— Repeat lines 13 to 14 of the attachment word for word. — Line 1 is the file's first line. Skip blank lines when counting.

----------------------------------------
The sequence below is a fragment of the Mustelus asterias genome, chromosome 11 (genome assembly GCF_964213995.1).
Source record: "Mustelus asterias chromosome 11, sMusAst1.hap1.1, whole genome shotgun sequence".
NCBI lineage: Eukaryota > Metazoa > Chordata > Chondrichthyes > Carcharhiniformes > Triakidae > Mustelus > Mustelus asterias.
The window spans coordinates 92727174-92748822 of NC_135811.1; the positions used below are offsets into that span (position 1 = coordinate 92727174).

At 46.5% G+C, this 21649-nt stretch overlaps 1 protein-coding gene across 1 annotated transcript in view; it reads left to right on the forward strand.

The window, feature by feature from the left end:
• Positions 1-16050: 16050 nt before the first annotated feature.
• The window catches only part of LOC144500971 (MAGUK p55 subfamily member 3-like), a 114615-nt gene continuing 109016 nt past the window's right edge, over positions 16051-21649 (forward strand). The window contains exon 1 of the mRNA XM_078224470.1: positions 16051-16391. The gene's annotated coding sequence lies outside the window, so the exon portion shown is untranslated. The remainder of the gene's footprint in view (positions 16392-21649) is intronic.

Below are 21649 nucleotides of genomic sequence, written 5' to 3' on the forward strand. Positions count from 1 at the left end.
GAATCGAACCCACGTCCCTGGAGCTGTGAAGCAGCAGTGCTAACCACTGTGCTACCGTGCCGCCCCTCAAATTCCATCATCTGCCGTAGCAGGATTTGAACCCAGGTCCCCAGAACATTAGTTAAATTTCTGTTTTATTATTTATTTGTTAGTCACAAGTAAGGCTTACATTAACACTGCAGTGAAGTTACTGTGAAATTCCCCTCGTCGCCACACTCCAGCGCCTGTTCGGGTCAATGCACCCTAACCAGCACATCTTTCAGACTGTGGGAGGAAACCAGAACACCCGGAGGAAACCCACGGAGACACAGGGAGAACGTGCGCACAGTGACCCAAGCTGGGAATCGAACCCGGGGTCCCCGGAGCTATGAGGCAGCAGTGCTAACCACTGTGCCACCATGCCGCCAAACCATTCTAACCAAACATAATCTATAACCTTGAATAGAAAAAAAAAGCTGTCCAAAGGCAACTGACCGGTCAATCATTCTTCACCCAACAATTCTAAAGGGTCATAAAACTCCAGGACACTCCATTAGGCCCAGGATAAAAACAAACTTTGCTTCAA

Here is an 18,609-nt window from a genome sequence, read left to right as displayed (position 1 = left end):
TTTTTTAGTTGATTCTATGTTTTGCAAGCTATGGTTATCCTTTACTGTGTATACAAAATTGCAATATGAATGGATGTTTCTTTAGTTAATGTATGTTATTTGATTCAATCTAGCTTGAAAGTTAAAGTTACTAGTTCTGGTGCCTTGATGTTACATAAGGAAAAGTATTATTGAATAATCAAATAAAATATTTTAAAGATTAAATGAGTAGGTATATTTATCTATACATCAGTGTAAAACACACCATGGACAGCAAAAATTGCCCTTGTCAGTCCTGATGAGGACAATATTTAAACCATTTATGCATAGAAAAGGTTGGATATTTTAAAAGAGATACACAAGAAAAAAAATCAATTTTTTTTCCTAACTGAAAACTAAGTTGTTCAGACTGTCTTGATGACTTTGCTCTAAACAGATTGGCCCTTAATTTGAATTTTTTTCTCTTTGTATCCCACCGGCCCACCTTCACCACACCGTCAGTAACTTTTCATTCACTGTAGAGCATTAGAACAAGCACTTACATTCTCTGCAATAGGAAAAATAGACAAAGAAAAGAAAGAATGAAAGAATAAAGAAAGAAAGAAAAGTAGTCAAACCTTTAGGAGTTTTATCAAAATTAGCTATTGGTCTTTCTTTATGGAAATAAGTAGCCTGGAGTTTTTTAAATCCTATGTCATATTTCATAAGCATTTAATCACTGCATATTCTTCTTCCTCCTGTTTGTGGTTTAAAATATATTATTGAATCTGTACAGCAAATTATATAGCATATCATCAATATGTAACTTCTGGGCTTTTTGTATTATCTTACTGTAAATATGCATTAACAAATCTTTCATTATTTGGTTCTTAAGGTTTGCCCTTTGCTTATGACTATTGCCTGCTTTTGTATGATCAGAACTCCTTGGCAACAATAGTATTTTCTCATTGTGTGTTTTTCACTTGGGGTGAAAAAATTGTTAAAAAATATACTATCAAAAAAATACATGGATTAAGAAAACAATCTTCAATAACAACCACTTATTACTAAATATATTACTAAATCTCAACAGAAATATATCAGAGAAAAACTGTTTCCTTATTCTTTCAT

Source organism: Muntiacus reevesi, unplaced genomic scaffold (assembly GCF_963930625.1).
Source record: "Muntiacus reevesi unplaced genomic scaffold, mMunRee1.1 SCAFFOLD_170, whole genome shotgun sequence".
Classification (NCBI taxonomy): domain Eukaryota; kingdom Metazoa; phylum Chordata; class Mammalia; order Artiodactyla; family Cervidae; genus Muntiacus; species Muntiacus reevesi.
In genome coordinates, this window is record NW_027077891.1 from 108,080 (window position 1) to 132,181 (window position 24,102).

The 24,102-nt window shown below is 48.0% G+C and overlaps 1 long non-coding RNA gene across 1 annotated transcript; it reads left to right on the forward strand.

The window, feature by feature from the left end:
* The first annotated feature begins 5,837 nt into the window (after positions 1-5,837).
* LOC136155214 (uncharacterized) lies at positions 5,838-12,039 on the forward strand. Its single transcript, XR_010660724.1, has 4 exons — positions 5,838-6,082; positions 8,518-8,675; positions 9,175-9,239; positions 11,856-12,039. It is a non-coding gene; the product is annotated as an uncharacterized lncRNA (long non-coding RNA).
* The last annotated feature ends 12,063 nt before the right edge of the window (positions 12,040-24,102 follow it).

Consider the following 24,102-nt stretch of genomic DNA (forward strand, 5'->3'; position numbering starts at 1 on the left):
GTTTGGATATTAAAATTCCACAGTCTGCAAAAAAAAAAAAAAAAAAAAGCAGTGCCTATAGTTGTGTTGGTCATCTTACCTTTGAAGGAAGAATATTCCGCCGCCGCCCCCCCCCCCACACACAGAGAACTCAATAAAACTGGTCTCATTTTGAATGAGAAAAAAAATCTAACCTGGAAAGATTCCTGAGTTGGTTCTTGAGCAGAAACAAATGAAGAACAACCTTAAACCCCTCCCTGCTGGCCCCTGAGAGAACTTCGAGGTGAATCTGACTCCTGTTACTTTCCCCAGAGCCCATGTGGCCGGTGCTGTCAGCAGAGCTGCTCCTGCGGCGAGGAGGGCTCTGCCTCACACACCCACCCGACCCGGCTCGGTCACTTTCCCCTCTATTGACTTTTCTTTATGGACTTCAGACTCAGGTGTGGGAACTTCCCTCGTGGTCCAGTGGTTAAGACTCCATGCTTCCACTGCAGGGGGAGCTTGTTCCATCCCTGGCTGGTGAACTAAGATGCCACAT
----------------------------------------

Source organism: Muntiacus reevesi, unplaced genomic scaffold (assembly GCF_963930625.1).
Source record: "Muntiacus reevesi unplaced genomic scaffold, mMunRee1.1 SCAFFOLD_170, whole genome shotgun sequence".